Jennifer Steel, Agent of the F.S.I.A. Chapter 17

Agents Markham and Jensen looked around the cave. There was no sign that anyone other than Rob and Jennifer had been there. Jensen was a brunette woman with dark brown eyes that sparkled as if she wear constantly amused. Markham was a bald man with a deeply lined face. He was only 37, yet the stress of the job had him looking much older. They had been partners for seven years and communicated almost silently. At her partner’s nod, Agent Jensen raised her radio to report. Just outside the cave, a small branch crackled as if someone had lightly stepped on it while trying to sneak up on them.

Agent Markham indicated that he was going to investigate, drawing his weapon as he did so. Agent Jensen nodded and drew her own firearm. Markham stealthily crept to the cave opening and peered out. Strain as much as he could, he couldn’t see anything out of the ordinary outside. He pulled a long breath through his nostrils, but couldn’t smell anything either. He turned back to his partner and shook his head. He didn’t see anything. Jensen blinked. When her eyes reopened, her partner was gone. Her jaw dropped and she ran over to the opening of the cave.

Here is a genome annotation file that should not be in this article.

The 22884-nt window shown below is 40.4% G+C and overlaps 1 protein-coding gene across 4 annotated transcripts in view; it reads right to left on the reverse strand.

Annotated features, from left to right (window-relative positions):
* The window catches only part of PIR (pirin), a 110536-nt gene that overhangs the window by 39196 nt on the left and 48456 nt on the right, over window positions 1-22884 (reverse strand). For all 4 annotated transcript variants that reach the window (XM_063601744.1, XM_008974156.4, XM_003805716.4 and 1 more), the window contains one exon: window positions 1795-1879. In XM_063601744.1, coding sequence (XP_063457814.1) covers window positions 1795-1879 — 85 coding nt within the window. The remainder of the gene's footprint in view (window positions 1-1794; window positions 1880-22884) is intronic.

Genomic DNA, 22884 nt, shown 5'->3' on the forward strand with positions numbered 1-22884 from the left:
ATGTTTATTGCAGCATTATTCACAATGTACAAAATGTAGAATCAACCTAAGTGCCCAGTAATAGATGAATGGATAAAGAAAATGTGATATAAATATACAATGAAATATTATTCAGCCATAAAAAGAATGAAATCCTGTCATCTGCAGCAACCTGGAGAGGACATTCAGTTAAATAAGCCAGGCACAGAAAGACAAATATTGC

She looked out and stared around. Some instinct had her keep silent. It was probably the same one that had her heart racing like an excited horse. Her breathing was coming fast and hard, yet shallowly. Black spots passed before her eyes and the cave felt like it was going to collapse on her. She had her gun pointed out, moving it here and there, jerkily searching for a target. She was so freaked out by Markham’s sudden vanishing act that she wouldn’t have been able to hit the ground had she aimed there.

A branch shook lightly, drawing her attention. The green of the brush’s leaves was a light brighter than she had remembered. She gently pushed aside the roughly barked branch, ignoring the green leaves. Before she could see what had made the branch move, she was abruptly hit in her face with a steam of warm liquid. The hot, greasy, coppery odor told her it was her partner’s blood. Squeezing her eyes shut, she recoiled. She never saw the thick, brown hand that snaked out of the brush and yanked her in. The brush shuddered, then was still. In the distance, birds chirped unconcernedly. A tan doe and white-speckled fawn dipped their heads to drink from the nearby stream.

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